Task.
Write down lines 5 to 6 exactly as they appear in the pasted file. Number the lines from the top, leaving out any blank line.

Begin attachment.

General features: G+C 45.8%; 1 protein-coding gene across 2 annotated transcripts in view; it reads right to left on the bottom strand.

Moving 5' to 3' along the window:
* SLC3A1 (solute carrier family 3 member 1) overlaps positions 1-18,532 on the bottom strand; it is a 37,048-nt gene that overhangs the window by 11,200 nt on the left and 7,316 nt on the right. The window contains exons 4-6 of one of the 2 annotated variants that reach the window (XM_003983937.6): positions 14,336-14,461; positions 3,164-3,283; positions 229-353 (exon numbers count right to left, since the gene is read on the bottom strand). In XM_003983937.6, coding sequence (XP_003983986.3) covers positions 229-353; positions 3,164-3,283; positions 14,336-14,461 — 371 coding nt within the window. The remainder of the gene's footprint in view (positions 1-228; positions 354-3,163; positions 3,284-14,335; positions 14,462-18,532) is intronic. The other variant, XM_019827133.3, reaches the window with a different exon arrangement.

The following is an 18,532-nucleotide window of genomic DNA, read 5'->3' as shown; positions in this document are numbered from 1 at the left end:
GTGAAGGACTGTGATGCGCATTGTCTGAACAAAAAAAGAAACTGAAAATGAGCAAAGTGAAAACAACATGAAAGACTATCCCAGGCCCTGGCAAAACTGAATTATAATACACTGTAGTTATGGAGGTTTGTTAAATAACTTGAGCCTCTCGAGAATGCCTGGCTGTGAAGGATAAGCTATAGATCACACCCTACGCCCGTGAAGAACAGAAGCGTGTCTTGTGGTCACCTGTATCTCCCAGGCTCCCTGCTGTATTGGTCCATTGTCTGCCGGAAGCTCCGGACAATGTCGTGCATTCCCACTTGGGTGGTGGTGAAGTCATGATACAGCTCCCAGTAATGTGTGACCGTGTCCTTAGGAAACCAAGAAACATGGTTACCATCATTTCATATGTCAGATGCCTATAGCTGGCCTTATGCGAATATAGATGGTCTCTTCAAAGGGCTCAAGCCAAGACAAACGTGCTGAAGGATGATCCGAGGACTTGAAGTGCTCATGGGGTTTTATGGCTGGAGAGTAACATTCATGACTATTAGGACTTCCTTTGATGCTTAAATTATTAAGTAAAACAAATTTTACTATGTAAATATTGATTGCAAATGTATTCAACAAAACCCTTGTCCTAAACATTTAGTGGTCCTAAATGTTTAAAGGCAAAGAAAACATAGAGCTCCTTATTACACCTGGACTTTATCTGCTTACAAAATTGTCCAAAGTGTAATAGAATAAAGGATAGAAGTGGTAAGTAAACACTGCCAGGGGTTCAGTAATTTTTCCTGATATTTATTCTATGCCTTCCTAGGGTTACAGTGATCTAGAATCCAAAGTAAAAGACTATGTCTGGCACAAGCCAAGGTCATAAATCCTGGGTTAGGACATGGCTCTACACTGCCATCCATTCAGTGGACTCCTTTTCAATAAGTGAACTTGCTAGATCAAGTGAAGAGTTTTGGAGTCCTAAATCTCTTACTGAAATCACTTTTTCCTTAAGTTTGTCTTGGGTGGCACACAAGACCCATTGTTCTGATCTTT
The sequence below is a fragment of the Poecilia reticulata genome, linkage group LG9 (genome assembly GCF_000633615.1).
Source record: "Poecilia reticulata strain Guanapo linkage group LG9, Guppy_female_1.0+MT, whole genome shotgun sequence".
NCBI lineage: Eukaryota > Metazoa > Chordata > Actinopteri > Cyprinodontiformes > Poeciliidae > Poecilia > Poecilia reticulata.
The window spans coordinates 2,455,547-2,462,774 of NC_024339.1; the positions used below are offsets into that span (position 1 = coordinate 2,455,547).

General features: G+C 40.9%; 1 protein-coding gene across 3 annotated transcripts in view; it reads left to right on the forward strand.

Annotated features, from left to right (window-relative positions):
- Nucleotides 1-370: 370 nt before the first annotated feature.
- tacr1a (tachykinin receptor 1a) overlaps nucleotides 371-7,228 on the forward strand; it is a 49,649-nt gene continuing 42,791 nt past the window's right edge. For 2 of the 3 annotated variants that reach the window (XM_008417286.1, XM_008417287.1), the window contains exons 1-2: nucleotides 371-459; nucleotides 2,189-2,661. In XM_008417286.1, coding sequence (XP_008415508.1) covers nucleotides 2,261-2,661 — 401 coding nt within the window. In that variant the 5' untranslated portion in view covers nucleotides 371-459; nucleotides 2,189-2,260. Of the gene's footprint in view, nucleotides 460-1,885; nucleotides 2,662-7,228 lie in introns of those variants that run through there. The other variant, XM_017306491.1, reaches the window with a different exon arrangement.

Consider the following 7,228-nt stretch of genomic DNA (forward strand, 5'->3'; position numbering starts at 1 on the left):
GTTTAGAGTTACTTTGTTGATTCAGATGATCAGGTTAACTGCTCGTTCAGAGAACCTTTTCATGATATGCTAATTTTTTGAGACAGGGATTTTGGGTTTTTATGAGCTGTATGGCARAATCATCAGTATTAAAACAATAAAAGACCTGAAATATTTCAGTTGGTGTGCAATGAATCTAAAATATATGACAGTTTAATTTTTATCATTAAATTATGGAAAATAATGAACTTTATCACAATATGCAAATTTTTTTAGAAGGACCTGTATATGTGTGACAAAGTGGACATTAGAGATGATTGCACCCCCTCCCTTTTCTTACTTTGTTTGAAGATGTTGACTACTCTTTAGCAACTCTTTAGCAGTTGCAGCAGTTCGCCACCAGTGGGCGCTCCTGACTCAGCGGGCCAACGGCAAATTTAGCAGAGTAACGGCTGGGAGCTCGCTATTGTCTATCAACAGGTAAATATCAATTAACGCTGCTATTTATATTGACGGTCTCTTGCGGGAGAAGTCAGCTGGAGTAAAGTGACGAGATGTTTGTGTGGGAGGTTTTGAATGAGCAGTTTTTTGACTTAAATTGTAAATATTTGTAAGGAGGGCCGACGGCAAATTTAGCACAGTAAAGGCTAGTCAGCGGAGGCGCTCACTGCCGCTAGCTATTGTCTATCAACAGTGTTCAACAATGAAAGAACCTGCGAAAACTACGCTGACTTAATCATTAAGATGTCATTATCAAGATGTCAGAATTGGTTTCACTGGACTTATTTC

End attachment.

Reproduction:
GTGAAGGACTGTGATGCGCATTGTCTGAACAAAAAAAGAAACTGAAAATGAGCAAAGTGAAAACAACATGAAAGACTATCCCAGGCCCTGGCAAAACTGAATTATAATACACTGTAGTTATGGAGGTTTGTTAAATAACTTGAGCCTCTCGAGAATGCCTGGCTGTGAAGGATAAGCTATAGATCACACCCTACGCCCGTGAAGAACAGAAGCGTGTCTTGTGGTCACCTGTATCTCCCAGGCTCCCTGCTGTATTGGTCCATTGTCTGCCGGAAGCTCCGGACAATGTCGTGCATTCCCACTTGGGTGGTGGTGAAGTCATGATACAGCTCCCAGTAATGTGTGACCGTGTCCTTAGGAAACCAAGAAACATGGTTACCATCATTTCATATGTCAGATGCCTATAGCTGGCCTTATGCGAATATAGATGGTCTCTTCAAAGGGCTCAAGCCAAGACAAACGTGCTGAAGGATGATCCGAGGACTTGAAGTGCTCATGGGGTTTTATGGCTGGAGAGTAACATTCATGACTATTAGGACTTCCTTTGATGCTTAAATTATTAAGTAAAACAAATTTTACTATGTAAATATTGATTGCAAATGTATTCAACAAAACCCTTGTCCTAAACATTTAGTGGTCCTAAATGTTTAAAGGCAAAGAAAACATAGAGCTCCTTATTACACCTGGACTTTATCTGCTTACAAAATTGTCCAAAGTGTAATAGAATAAAGGATAGAAGTGGTAAGTAAACACTGCCAGGGGTTCAGTAATTTTTCCTGATATTTATTCTATGCCTTCCTAGGGTTACAGTGATCTAGAATCCAAAGTAAAAGACTATGTCTGGCACAAGCCAAGGTCATAAATCCTGGGTTAGGACATGGCTCTACACTGCCATCCATTCAGTGGACTCCTTTTCAATAAGTGAACTTGCTAGATCAAGTGAAGAGTTTTGGAGTCCTAAATCTCTTACTGAAATCACTTTTTCCTTAAGTTTGTCTTGGGTGGCACACAAGACCCATTGTTCTGATCTTT
The sequence below is a fragment of the Poecilia reticulata genome, linkage group LG9 (genome assembly GCF_000633615.1).